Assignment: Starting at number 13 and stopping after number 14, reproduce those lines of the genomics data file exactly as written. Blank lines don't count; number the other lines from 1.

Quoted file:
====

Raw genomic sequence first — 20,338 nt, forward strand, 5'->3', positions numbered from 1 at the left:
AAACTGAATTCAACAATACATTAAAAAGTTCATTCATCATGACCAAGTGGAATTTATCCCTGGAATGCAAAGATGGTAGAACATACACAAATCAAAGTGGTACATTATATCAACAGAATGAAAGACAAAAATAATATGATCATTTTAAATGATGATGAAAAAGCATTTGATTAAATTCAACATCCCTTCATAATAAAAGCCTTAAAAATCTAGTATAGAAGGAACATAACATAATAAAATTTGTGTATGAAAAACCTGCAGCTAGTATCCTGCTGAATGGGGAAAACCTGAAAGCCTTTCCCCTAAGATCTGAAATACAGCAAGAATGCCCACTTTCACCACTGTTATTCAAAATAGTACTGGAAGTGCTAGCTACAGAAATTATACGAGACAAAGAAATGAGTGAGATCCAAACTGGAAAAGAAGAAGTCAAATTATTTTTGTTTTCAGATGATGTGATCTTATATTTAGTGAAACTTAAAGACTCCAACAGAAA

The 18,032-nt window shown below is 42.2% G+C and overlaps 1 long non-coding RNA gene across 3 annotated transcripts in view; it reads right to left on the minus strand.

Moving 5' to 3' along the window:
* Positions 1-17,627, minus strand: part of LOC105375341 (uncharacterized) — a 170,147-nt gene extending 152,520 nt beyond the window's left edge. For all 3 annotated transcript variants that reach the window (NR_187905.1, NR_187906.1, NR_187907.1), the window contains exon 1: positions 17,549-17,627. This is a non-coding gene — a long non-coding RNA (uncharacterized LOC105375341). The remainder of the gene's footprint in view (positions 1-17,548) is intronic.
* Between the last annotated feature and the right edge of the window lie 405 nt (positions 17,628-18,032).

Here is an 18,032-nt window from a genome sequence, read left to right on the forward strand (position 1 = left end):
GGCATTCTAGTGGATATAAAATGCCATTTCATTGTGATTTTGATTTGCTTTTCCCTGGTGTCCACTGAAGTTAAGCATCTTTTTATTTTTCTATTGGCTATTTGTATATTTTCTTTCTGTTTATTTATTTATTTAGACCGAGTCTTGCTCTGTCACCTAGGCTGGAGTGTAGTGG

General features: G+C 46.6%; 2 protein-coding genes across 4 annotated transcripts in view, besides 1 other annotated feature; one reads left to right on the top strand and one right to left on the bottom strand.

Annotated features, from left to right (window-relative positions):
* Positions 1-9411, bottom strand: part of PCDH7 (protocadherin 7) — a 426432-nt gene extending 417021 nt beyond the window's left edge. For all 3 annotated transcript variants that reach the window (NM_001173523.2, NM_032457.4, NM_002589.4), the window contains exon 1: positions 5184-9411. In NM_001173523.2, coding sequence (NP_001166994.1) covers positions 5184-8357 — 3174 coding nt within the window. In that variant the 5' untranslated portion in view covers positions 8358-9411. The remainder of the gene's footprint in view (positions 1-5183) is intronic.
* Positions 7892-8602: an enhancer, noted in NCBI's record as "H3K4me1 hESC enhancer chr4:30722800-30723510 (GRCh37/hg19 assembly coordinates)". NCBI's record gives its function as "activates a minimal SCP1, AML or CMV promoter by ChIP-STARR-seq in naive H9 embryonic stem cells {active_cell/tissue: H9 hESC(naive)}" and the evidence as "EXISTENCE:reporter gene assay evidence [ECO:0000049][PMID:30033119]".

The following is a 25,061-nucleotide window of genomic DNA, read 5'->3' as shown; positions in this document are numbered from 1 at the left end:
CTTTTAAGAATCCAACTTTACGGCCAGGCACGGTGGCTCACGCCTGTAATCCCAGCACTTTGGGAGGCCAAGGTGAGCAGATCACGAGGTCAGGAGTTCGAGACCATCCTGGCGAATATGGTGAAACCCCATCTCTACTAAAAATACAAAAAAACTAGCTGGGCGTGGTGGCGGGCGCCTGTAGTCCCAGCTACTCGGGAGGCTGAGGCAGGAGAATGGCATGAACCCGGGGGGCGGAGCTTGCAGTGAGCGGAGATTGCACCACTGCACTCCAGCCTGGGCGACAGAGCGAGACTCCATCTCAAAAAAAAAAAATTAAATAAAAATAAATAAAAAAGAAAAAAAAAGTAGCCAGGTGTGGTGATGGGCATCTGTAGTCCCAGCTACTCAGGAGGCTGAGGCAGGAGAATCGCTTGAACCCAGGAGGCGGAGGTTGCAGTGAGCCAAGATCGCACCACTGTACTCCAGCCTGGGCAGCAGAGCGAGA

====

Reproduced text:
The following is a 25,061-nucleotide window of genomic DNA, read 5'->3' as shown; positions in this document are numbered from 1 at the left end:
CTTTTAAGAATCCAACTTTACGGCCAGGCACGGTGGCTCACGCCTGTAATCCCAGCACTTTGGGAGGCCAAGGTGAGCAGATCACGAGGTCAGGAGTTCGAGACCATCCTGGCGAATATGGTGAAACCCCATCTCTACTAAAAATACAAAAAAACTAGCTGGGCGTGGTGGCGGGCGCCTGTAGTCCCAGCTACTCGGGAGGCTGAGGCAGGAGAATGGCATGAACCCGGGGGGCGGAGCTTGCAGTGAGCGGAGATTGCACCACTGCACTCCAGCCTGGGCGACAGAGCGAGACTCCATCTCAAAAAAAAAAAATTAAATAAAAATAAATAAAAAAGAAAAAAAAAGTAGCCAGGTGTGGTGATGGGCATCTGTAGTCCCAGCTACTCAGGAGGCTGAGGCAGGAGAATCGCTTGAACCCAGGAGGCGGAGGTTGCAGTGAGCCAAGATCGCACCACTGTACTCCAGCCTGGGCAGCAGAGCGAGA